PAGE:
Riviera’s 2010 Pre-Season Inspection

Our Chris-Craft Riviera has been home almost 3 weeks and things are looking good this year.
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Last year at the end of the season, we were taking on lots of water (from the rudder’s packing). Plus the 2009 preseason inspection was frightening to say the least…

West System bottoms can have unexpected problems with water trapped in the wood!

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Our biggest concern this year was the integrity of the bottom and the packings for the rudder and the shaft logs. The shaft-log packing wasn’t a major concern because of its accessibility and the fact that it’s been re-packed a few years ago. The packing for the rudder was hopefully the cause of last year’s water problems — not something with the bottom.

First was accessing the rudder-log…
(which still contains the original flax packing)

The fuel tank and filler-tube.
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The fuel tank’s fill-tube removed.
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Filler-tube and it’s parts…
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Not being sure whether the fuel tank would fit out the hatch nor wanting to take any chances damaging the deck, I opted to remove the fuel tank through the starboard side along the engine and out the backseat.
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With the fuel tank removed, accessing the rudder assembly was possible. Simply removing the control arm allowed the rudder to fall out as the packing was that bad… To facilitate re-installation, I had a couple 2 1/4″ wrenches cut out of 1/4″ stainless steel.
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RudderAssembly2.jpg
RudderApart.jpg
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Since I’m changing the rudder-log’s flax packing, I may as well change the shaft-log’s also.
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So first, pulled the shaft
and removed the coupling…

…and the shaft-log apart

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ShaftPack2.jpg
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The other major concern this year was the condition of the bottom. It’s integrity is of utmost importance and with last year’s discovery has been on my mind ever since…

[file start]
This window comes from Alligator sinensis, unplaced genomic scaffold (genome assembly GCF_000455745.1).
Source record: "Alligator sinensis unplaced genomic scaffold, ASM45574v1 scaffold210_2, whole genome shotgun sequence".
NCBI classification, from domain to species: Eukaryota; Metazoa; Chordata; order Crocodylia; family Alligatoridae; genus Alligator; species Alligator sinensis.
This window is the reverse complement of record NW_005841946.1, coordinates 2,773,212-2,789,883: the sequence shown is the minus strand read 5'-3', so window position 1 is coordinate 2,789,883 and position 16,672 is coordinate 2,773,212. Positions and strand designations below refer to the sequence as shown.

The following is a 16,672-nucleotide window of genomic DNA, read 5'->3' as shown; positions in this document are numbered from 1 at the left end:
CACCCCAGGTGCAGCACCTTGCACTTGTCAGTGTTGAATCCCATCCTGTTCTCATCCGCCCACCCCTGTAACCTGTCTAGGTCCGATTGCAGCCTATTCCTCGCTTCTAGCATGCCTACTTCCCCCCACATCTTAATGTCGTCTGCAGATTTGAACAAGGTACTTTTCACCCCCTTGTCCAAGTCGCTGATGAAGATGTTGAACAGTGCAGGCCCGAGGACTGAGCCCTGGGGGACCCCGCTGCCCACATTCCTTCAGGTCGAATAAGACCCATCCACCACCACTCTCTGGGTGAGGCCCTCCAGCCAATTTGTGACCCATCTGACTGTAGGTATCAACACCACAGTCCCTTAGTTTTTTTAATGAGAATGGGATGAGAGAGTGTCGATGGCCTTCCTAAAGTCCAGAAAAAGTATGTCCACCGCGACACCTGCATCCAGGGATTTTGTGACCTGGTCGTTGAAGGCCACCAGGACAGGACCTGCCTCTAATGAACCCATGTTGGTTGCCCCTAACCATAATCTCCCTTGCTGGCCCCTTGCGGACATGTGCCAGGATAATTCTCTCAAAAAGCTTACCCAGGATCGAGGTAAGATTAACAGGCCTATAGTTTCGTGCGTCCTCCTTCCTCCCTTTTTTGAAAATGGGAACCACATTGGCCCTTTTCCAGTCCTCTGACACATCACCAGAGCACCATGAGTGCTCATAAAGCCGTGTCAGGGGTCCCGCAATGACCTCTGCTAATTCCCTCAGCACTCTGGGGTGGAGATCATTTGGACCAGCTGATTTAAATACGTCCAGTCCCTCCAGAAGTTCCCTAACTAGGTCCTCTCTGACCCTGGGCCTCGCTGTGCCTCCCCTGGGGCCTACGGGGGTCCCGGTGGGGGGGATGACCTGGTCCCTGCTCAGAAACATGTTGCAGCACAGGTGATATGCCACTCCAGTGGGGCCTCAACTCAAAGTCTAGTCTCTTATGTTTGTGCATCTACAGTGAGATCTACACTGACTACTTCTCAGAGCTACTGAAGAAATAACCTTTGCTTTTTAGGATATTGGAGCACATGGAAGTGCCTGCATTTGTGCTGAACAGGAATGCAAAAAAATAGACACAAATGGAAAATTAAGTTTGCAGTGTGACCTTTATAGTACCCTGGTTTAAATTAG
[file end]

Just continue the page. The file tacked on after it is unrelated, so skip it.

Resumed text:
What about future boating? – restore our GarWood

Where? – addition to the garage

Time frame? – a couple years plus 1 extra in-case? (2013)

Can we get 3 more years from our Riviera’s bottom?

We began by cleaning the bilge with a dry brush, plastic putty knife, and vacuum cleaner. Once most of the loose debris was gone, some TPS was mixed up and used to further clean the bilge. We used one rag to scrub away the grim and another to wipe and dry. New rags were rotated in as necessary to keep from getting any setting water in the bilge.

Three small spots were found on the port side beneath the backseat and floor area. Each spot was near old screw holes used during assembly of the West System bottom merely 12 years ago in 1998.
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I wiped out the section to be worked on with denatured alcohol and started investigating the soft spots with an awl and discovered the compromised wood to be fairly localized. Two of the spots only seemed to affect a single layer of the plywood, but the other went through 2 layers and softened the third layer.

All in all, we have only spent around 30 hrs investigating to this point, but we’re feeling good about everything so far. Hopefully, we’ll be able to maintain our Chris-Craft until our GarWood get her restoration (starting this fall?).

2 Responses to “Riviera’s 2010 Pre-Season Inspection”

  1. Oldboatguy says:

    It looks pretty good to me. Should last 3 or 4 more years.

  2. Mike Sindel says:

    Looks can be deceiving with West bottoms…

    Everything looked good last year when the Rivi came out of storage, but a little poking around found a basketball sized spot of rot. This was in May and the hole took 600 hrs to repair… (I actually found myself lucky to be laid-off and have the time during most of the repair.)

    Anyways, we are all good this year…

    …and, just hours from launch!

    See ya on the water, I’ll make waves…

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